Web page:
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Syllabus for

Academic year
TME225 - Mechanics of fluids
 
Syllabus adopted 2011-02-21 by Head of Programme (or corresponding)
Owner: MPAME
7,5 Credits
Grading: TH - Five, Four, Three, Not passed
Education cycle: Second-cycle
Major subject: Mechanical Engineering
Department: 42 - APPLIED MECHANICS


Teaching language: English
Open for exchange students
Block schedule: A

Course module   Credit distribution   Examination dates
Sp1 Sp2 Sp3 Sp4 Summer course No Sp
0111 Examination 7,5c Grading: TH   7,5c   21 Oct 2013 pm M,  13 Jan 2014 pm V,  26 Aug 2014 am M

In programs

MPAME APPLIED MECHANICS, MSC PROGR, Year 1 (compulsory)
MPENM ENGINEERING MATHEMATICS AND COMPUTATIONAL SCIENCE, MSC PROGR, Year 1 (compulsory elective)
MPNAV NAVAL ARCHITECTURE AND OCEAN ENGINEERING, MSC PROGR, Year 2 (elective)

Examiner:

Professor  Lars Davidson


Course evaluation:

http://document.chalmers.se/doc/4ba6c44e-b434-4916-abb4-1553550d9f65


  Go to Course Homepage

Eligibility:

For single subject courses within Chalmers programmes the same eligibility requirements apply, as to the programme(s) that the course is part of.

Course specific prerequisites

A basic course in fluid mechanics

Aim

The course provides an introduction to continuum mechanics and turbulent fluid flow.

Learning outcomes (after completion of the course the student should be able to)


  • Confidently manipulate tensor expressions using index notation, and use the divergence theorem and the transport theorem.

  • Derive the Navier-Stokes equations and the energy equation using tensor notation

  • Analytically solve Navier-Stokes equations for a couple of simple fluid flow problems and analyze and understand these flows

  • Characterize turbulence

  • Understand and explain the energy spectrum for turbulence and the cascade process

  • Derive the exact transport equations for the turbulence kinetic energy and the turbulent Reynolds stresses

  • Identify the various terms in these equations and describe what role they play

  • Derive the linear velocity law and the logarithmic velocity law for a turbulent boundary layer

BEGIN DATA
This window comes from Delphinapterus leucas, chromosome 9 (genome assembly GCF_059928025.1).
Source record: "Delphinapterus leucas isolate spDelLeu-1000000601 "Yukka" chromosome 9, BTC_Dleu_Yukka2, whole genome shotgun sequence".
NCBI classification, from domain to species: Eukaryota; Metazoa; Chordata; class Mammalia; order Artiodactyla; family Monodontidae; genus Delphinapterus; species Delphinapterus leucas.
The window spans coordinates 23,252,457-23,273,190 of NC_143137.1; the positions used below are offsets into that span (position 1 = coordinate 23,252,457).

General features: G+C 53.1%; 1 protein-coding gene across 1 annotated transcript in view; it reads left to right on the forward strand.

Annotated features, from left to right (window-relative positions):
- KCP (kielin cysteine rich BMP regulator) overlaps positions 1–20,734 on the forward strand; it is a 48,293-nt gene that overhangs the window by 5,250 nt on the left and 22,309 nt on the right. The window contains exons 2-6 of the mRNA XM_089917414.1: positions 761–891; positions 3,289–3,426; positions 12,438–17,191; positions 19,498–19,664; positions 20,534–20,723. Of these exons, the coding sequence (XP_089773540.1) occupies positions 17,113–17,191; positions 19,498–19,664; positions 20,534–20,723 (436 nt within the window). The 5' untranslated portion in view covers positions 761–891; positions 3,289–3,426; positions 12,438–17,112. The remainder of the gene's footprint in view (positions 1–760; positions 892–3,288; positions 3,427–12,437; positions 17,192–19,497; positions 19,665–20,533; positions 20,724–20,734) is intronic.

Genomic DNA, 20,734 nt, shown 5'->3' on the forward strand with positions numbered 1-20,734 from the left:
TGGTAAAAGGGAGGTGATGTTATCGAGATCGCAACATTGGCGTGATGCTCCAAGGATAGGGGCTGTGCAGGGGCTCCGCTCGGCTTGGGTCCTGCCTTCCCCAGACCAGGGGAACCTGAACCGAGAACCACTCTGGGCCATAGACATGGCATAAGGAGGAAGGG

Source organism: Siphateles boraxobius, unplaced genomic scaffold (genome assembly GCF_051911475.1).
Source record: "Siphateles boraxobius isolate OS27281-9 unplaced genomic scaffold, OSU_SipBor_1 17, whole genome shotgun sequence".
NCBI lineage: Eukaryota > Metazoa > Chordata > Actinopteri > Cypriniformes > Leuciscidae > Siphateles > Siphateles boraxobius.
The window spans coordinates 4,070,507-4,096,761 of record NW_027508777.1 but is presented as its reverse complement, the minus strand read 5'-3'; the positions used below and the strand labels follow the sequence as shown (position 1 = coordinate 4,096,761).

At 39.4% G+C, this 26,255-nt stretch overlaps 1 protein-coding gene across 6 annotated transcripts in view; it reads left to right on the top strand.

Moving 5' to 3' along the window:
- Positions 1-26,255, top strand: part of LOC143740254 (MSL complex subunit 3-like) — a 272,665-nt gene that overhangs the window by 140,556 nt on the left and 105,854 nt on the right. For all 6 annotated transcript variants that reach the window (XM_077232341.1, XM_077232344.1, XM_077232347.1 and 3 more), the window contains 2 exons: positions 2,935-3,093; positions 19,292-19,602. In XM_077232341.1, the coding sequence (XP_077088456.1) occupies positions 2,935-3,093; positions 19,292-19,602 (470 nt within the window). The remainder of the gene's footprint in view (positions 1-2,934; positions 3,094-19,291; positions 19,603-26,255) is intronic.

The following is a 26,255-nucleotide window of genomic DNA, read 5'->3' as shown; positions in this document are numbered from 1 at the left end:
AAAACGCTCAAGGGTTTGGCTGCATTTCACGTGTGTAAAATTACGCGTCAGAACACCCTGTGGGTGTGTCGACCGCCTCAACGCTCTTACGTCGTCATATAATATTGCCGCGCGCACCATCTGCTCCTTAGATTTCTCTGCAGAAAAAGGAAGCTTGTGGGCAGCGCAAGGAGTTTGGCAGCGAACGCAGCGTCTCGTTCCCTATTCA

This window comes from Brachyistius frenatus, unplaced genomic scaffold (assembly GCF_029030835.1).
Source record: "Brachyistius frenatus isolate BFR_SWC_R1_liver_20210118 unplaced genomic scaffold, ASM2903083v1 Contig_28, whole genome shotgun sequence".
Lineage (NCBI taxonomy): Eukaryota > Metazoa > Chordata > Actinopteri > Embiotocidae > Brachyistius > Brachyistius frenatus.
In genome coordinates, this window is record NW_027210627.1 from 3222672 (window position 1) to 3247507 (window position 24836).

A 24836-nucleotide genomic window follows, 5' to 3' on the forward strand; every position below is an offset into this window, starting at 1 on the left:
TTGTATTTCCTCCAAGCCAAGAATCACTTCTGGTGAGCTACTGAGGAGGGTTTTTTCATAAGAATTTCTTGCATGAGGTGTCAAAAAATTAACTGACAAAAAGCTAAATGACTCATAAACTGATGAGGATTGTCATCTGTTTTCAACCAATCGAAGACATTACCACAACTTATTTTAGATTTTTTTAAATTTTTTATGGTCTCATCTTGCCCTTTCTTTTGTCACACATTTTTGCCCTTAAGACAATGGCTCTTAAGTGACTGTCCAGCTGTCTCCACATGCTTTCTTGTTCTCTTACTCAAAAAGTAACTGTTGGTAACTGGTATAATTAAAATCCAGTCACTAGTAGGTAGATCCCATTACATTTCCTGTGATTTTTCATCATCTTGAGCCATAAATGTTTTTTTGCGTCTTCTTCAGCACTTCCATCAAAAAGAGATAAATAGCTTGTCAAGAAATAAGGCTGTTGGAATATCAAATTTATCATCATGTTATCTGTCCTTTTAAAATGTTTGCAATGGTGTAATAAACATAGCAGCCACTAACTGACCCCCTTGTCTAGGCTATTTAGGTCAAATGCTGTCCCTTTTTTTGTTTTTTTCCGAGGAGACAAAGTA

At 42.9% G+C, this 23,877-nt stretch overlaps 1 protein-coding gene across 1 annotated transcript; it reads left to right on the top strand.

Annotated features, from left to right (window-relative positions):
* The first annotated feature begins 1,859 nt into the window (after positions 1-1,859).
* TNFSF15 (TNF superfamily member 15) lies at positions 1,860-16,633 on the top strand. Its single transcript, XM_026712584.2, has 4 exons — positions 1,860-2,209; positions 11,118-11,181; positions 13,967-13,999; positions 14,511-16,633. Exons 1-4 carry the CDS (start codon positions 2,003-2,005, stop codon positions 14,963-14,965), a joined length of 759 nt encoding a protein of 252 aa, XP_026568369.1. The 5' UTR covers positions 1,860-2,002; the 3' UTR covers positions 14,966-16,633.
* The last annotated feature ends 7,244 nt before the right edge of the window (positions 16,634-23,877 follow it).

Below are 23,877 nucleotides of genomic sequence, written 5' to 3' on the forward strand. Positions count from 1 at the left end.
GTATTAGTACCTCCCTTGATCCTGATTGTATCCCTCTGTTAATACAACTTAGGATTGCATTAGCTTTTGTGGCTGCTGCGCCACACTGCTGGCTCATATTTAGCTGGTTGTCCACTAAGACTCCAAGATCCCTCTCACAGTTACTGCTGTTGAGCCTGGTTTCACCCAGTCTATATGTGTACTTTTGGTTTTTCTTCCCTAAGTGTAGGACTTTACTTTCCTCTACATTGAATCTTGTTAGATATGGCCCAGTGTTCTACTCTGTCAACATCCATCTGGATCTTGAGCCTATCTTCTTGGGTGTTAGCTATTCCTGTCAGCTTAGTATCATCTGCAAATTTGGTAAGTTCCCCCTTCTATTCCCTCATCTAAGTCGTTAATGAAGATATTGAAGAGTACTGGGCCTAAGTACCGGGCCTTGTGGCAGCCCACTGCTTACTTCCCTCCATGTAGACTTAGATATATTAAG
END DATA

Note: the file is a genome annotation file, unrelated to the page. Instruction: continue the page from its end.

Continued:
• Recognize the difference between wall-bounded and free shear flows

Content

The students will initially learn the basics of Cartesian tensors and the index notation.


A strong focus is placed on deriving and understanding the transport equations in three dimensions.These equations provide a generic basis for fluid mechanics, turbulence and heat transport. In continuum mechanics we will discuss the strain-rate tensor, the vorticity tensor and the vorticity vector. In connection to vorticity, the concept of irrotational flow, inviscid flow and potential flow will be introduced. The transport equation for the vorticity vector will be derived from Navier-Stokes equations.


Developing channel flow will be analyzed in detail. The results from a numerical solution is provided to the students. In a Matlab assignment, the students will compute different quantities such as the increase in the centerline velocity, the decrease of the wall shear stress, the vorticity, the strain-rate tensor, the dissipation, the eigenvectors and the eigenvalues of the strain-rate tensor.


In the larger part of the course the students will learn the basics of turbulent flow. Turbulence includes short-lived eddies of different size and frequency. The larger the Reynolds number, the larger the difference in size and frequency between the largest and the smallest eddies. This is the very reason why there is no computer large enough at which we can numerically solve the Navier-Stokes equations at high Reynolds number.


The energy spectra and the energy cascade process will be discussed in some detail; in the energy cascade it is assumed that turbulent kinetic energy is transferred from the largest energy-rich turbulent eddies to the smallest eddies. At the small eddies the kinetic energy is transformed into internal energy, i.e. an increase in temperature.


From the instantaneous Navier-Stokes equations the time averaged momentum equation will be derived. In this equation appears a new term, the turbulent Reynolds stress tensor. The students will learn how to derive the exact Reynolds stress transport (RST) equation, as well as the equations for turbulent kinetic energy and mean kinetic energy. The physical meaning of the different terms in the RST equation, such as the production term, the pressure-strain term and the dissipation, will be discussed in some detail.


In a second Matlab assignment, the students will be given a database of instantaneous turbulent flow for fully developed channel flow. The students will compute and analyze various turbulent quantities such as the turbulent Reynolds stresses, the pressure strain term in the RST equation, the two-point correlation, the integral turbulent length scale and the dissipation.


The Department has extensive experimental facilities for fluid dynamics. Two or three visualizations
of turbulent flow will be presented to the students.



.For more information


.Lecturer's homepage



Organisation

Lectures, workshops using Matlab, assignments including written reports, demonstrations in the fluid dynamics laboratory

Literature

Lecture notes

Examination

Assignments and written examination


Published: Mon 28 Nov 2016.